The Minister of the Department of Trade and Industry, Mr Ebrahim Patel, tabled the department’s budget vote “in time of great uncertainties and crises that require it to rethink our economy and its place in the world”. However, he believes that the South African economy will battle through the storm and build a resilient economy for inclusive growth and economic transformation.

To this end, the department supports black industrialists in innovative sectors such technology and related industries. He also reported that the department’s master plans are geared toward strengthening the foundations of inclusive economic growth through its industrial strategy, which recently funded projects to produce masks and vaccines.

The life blood of an economy is investment. “The opening of Isuzu planet in Eastern Cape and the Google underwater cable are some of the investments projects that extended our country’s investment target of R1.5 trillion. We are now setting a target of R400 billion investment pledges to support our five-year investment target of R2 trillion in March 2024.”

The department has also championed R30 billion in localisation investment to support industrialisation in steel mills, pharmaceutical goods, clothing, footwear and in the establishment of a cooking oil plant in Richards Bay. Another extra R40 billion investment pledge will come from Coca Cola, WV, BMW, Isuzu and Toyota, to name but a few he said.

This will be coupled by R4 billion investment in green energy and food, and R19 billion in the automatic sector and mining supplies. He was also pleased that the South Africa export market reached R2 trillion for the first time and the department is set to initiate an R8 billion global export business to boost South Africa’s trade with other African countries.

The Chairperson of the Portfolio Committee on Trade, Industry and Competition, Ms Judy Hermans, said: “We welcome its continued focus on industrialisation, economic transformation and the need for a capable state to foreground the importance of the impact of public policy in driving inclusive economic growth to address the challenges of poverty, unemployment and inequalities.”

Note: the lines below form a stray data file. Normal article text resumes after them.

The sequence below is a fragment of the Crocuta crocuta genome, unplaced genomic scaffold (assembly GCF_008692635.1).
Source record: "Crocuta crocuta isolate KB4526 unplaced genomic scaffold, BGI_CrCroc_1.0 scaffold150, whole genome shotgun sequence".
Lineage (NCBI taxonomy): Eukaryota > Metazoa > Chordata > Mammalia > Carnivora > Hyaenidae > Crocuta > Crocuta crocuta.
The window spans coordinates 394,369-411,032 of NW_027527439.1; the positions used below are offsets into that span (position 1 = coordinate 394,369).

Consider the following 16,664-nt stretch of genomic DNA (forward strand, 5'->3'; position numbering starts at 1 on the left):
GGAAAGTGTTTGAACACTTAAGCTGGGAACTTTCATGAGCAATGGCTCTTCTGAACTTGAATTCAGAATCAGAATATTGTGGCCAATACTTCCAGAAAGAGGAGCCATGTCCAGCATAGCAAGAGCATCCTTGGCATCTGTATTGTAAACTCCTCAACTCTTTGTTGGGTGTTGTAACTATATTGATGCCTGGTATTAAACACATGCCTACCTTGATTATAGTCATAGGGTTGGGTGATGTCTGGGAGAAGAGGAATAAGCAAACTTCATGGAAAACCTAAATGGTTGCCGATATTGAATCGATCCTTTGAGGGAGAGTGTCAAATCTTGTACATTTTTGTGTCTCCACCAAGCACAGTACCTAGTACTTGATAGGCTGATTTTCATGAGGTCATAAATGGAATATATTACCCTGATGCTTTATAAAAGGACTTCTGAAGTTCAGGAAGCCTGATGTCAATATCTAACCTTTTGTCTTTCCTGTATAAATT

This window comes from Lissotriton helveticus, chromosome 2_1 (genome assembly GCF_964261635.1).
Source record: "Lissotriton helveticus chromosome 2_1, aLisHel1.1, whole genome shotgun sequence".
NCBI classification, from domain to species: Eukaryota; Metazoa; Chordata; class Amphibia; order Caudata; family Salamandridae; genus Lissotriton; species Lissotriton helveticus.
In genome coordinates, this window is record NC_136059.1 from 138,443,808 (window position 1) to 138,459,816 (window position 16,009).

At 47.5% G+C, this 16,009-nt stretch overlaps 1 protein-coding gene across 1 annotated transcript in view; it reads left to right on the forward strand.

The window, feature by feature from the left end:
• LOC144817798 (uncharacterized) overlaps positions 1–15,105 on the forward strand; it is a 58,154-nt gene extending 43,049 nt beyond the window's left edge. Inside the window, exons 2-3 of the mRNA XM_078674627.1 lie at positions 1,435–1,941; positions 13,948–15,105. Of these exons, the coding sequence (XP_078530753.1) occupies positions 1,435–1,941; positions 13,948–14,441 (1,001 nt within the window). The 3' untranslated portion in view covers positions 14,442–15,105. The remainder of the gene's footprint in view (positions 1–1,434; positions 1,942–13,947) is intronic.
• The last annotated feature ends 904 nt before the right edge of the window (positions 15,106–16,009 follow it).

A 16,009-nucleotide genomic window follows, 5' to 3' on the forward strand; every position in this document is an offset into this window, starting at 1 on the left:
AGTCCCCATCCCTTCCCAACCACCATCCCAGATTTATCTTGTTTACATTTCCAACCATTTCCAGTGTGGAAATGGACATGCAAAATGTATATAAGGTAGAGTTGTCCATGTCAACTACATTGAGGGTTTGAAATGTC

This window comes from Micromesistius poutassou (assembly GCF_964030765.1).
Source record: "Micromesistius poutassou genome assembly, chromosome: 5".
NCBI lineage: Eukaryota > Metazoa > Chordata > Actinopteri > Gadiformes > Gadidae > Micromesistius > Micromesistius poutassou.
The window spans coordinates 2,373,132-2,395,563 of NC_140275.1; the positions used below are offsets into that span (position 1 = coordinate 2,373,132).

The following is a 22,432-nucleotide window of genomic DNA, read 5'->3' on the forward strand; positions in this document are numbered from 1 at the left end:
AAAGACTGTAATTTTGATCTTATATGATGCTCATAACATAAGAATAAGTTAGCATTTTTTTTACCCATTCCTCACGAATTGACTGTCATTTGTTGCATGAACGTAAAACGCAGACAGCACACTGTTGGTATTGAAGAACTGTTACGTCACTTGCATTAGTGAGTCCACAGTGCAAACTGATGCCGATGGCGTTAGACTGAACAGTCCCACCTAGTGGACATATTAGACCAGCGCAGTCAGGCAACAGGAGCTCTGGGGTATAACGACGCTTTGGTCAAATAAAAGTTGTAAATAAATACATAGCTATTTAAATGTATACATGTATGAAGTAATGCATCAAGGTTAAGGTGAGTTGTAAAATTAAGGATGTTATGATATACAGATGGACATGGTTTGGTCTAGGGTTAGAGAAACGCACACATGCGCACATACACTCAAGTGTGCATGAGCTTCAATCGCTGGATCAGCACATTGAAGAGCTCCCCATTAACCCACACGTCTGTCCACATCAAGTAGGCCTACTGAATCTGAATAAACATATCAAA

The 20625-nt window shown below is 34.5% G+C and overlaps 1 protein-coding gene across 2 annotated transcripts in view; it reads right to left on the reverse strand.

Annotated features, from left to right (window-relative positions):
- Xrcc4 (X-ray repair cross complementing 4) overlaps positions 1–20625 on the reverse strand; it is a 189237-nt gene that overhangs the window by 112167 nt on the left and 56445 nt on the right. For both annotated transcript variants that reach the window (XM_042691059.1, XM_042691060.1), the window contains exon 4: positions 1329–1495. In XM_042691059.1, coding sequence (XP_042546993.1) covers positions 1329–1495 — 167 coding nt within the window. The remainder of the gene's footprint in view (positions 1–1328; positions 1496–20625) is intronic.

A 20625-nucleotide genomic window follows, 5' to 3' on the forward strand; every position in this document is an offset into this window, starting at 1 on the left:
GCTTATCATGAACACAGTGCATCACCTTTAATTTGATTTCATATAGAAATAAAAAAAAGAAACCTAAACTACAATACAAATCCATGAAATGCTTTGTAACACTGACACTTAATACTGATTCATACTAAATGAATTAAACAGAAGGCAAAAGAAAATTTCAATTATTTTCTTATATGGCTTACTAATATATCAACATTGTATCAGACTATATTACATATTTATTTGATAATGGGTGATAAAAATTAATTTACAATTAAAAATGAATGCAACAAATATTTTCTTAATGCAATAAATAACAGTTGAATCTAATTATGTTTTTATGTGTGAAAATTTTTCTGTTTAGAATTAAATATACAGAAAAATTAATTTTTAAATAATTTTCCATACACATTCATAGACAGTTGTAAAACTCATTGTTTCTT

She said the committee also welcomed the Energy Action Plan, which will coordinate the drive to source alternative energy for the national grid. The committee is also pleased with the Industrial Development Corporation’s initiative to create 2 300 jobs through its industrialisation projects. Another one million jobs will be created by the department’s master plans in the automotive industry, poultry, steel, fabrics and textiles, and other industries. She also welcomed the department’s moves to deal with corruption at the National Lottery Commission.

Mr Dean McPherson of the Democratic Alliance said: “We were told of a new dawn that would grow the economy and create new jobs. It turned out to be the biggest con. South Africa’s economy grew at a rate of 1% last year and it could grow at 0% this year. “This is not what the new dawn promised us,” he said.

Furthermore, he said, the department’s master plans have delivered so little, and its entities are choking businesses rather than creating an environment for them to thrive. “Research has shown that 8% of 1 500 businesses in the country are of the view that our economy is going in a wrong direction and investment conferences are theatres of the absurd. What are we selling to the world when we don’t have a clean and accountable government? When we can’t supply clean water, energy and electricity?” he asked.

The department should be at the forefront in creating new industries, but sadly it is not, said Ms Khonziwe Hlonyana of the Economic Freedom Fighters. “Twenty-nine years later no new industries have been created. Instead, the current government is closing down businesses. Many small businesses involved in incubating chickens that were funded by the government have closed down due to load shedding. This government creates and destructs the hope of small black businesses.”

The government is not capable of creating a stable and attractive trade and industry environment for businesses to thrive and a notion of a failed state is now a foregone conclusion, said Ms Zandile Majozi of the Inkatha Freedom Party. Furthermore, the impending collapse of the grid “is set to be the straw that will break the camel’s back, because load shedding is to date responsible for the seven to eight per cent contraction of our country’s gross domestic product,” she claimed.

Abel Mputing
26 May 2023